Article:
"You know what you're good at?" A friend recently pointed out, "You set some wildly ambitious goal, then figure out how you're going to do it. Most people first try to figure out IF they can do it before starting."
Perhaps. This was certainly the case in writing my first book, A Thousand Sisters. The thought I want to write a book came way before I had any knowledge of publishing, or writing prose for that matter. I had to be honest: I knew next to nothing about the craft of writing. And craft is all we've got control over. My secret weapon? As a native Portlander, when in doubt, I ran straight to Powell's. Especially after I sold the book proposal, fear of public humiliation and failure sent me back to Powell's many times.
First, someone advised rather than get overwhelmed with drafting a full book, I should just focus first on writing a book proposal. So I ran out to Powell's to pick up some books on how to write a book proposal. I bought three, so I could cross reference them for what was standard. They were camped on my desk throughout the drafting of the book proposal. How To Write a Book Proposal 3rd Edition by Michael Larsen, Nonfiction Book Proposals Anybody Can Write by Elizabeth Lyon, Bulletproof Book Proposals by Pam Brodowsky.
But even with great reference materials and a road map, motivation became an issue. I spent 6 months on the book proposal... not making progress... until I ran across an ass-kicking book I now recommend to everyone: The War of Art. A life changer. When my friends complain about creative blocks or feeling scared or lost or not-quite-ready to do what they want with their lives, this is my "take two pills and call me in the morning" recommendation. Bottom line: I read The War of Art. I sat my butt down in a chair. I wrote the book proposal. I sold the book proposal. I wrote the book. I "went pro."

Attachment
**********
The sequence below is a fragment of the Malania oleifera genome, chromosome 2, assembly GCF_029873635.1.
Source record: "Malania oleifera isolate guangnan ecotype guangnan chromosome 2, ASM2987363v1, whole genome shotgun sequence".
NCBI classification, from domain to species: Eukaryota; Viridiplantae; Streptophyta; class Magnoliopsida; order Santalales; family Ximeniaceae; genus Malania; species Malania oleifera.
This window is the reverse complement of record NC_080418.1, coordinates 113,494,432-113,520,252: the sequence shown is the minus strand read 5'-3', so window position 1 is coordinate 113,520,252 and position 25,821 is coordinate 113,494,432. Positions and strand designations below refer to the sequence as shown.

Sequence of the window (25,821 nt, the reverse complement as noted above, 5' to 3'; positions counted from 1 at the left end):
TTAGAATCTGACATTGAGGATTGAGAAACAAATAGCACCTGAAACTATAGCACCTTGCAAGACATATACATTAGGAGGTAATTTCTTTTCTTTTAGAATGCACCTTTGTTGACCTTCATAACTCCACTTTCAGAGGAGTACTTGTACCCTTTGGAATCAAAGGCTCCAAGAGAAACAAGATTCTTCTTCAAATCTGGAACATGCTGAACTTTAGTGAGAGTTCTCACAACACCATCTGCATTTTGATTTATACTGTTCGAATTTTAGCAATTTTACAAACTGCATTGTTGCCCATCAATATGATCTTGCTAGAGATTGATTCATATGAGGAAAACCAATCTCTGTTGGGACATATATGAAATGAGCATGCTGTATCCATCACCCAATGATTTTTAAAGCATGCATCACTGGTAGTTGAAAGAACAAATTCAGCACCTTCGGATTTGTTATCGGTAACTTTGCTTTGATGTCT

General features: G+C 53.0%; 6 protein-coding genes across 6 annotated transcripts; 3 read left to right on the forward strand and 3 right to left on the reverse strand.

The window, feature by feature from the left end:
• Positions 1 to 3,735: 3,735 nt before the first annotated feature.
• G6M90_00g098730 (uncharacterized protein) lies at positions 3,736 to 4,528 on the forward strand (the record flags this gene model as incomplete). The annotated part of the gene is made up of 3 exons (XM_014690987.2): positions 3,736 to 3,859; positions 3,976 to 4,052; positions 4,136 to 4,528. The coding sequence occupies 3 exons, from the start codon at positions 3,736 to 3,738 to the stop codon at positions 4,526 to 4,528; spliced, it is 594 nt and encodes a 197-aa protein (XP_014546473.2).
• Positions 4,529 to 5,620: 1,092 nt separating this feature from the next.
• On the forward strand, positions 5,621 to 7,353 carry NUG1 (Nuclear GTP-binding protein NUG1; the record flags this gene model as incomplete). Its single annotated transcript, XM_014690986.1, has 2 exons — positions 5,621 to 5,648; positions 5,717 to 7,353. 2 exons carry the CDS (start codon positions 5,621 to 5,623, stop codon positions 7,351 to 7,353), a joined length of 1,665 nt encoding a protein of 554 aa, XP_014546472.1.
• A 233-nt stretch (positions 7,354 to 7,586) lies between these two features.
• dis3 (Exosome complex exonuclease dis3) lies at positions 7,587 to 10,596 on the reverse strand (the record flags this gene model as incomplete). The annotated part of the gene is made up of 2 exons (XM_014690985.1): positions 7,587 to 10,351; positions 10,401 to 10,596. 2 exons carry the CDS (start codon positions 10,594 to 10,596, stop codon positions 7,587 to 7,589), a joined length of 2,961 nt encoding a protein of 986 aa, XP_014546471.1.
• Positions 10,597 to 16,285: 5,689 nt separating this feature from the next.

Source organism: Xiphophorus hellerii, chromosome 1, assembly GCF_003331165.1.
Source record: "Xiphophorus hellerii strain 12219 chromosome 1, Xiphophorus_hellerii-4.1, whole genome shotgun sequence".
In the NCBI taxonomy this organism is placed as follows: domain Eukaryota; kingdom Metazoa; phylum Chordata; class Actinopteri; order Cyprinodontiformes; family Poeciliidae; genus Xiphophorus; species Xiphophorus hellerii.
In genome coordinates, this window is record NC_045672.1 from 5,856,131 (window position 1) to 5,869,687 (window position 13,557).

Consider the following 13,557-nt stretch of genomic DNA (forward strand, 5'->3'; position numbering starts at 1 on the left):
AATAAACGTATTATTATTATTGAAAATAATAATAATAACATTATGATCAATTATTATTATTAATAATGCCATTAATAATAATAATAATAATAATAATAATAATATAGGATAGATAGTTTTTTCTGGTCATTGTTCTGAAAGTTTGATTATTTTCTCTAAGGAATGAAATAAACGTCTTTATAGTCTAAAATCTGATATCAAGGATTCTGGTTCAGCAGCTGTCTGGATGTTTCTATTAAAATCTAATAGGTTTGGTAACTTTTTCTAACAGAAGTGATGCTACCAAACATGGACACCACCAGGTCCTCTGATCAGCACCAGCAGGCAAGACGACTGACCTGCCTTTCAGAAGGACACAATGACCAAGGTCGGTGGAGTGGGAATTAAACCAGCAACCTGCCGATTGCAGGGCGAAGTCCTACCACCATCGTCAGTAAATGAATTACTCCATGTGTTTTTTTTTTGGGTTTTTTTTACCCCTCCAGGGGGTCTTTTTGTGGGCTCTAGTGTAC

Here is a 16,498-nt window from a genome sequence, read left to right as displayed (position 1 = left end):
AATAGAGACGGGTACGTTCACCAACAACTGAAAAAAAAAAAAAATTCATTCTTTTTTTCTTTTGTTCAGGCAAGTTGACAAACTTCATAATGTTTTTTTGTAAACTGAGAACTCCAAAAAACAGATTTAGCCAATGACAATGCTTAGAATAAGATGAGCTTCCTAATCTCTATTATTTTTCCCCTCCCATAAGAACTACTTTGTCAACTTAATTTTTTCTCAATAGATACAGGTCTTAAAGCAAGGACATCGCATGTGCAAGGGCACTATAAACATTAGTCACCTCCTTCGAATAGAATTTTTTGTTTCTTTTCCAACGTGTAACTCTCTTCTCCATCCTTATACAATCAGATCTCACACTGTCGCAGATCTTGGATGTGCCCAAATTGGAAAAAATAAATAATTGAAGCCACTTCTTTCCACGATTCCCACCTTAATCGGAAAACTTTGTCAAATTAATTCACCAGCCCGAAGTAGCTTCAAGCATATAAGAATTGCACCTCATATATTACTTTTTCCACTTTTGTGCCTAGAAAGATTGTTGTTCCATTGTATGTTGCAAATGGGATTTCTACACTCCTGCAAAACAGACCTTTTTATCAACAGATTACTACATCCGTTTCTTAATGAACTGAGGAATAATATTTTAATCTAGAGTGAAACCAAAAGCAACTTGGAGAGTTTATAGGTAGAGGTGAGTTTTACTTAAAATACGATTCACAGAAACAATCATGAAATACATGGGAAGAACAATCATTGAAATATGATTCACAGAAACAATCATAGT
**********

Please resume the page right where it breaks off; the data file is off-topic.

Structure, Structure, Structure. Once I was on a deadline, I invested a lot of time in nailing story's structure before writing a full draft. I couldn't afford to the time to scrap a bunch of polished work because the basic bones of the story didn't work. Though I was writing a memoir, I turned to the only story structure I knew: the screenplay. It's amazing how real life echoes story structure. It became the perfect guide for what to include and what to leave out.
1. Cynthia Whitcomb. Writing Your Screenplay. A local screenwriting guru, she is a pro's pro. She's sold more than 70 scripts — and more than 30 have actually been produced. I took her intro class twice, master class, and pitching class. Her left brain/right brain writing approach was great — as in, learn when to turn off your inner critic, please! The technology of love stories, basic structure, less is more in dialogue... all of it. Fewer words, more emotion.
2. Blake Snyder's Save the Cat. I did multiple workshops with Blake Snyder, including hosting twice here in Portland... it turned out to be one of the best investments I've made. Golden material. Sadly, at 52 years old, Blake died suddenly in August, only a week after I turned in my manuscript to my publisher. Just the 15 beats alone are one of the best writing tools out there. And, of course, the board, which I used.
(I read Robert McKee and took his workshops, too. Classic, but if I may be honest, his "it must be brilliant" approach is the antithesis of how I work. Thinking from the outside in, measure results before writing just froze me up.)
Voice. I got a tip from one from an editor at Runner's World: "Just write it as though it is a letter to one of your best friends." A key guide for me in letting go, being raw and emotionally transparent, not allowing language to get to precious or fancy.
Also, a classic book by William Zinsser, On Writing Well: The Classic Guide to Writing Nonfiction. He basically said confidence is essential — you just have to let go and let it flow. It helped me get over early criticism on my first few chapters, which had paralyzed me for weeks.
And finally, Reading Like a Writer: A Guide for People Who Love Books and for Those Who Want to Write Them by Francine Prose. This book was at my side through the entire drafting process. Brilliant and so practical. I read it, then wrote with several books camped on my desk through every draft. As Ms. Prose suggests, if I were ever stuck with a technical problem, I would check how books I loved handled the problem. Among my essential stack of books on my desk, either for love or as dictated by the market: Scribbling the Cat, Dispatches from the Edge, Into the Wild, Three Years, The House of the Dead, Night, The Year of Magical Thinking, Eat, Pray, Love, and Three Cups of Tea.
Genius can't be taught, or even thought about by a pro writer (The War of Art!). But as a brand-spanking-new writer with a public platform, I did invest time in learning the craft. These how-to tools were invaluable. If the real-world reviews and endorsements of A Thousand Sisters are any measure, it looks like that investment paid off.
What are some of your best recommendations on writing books?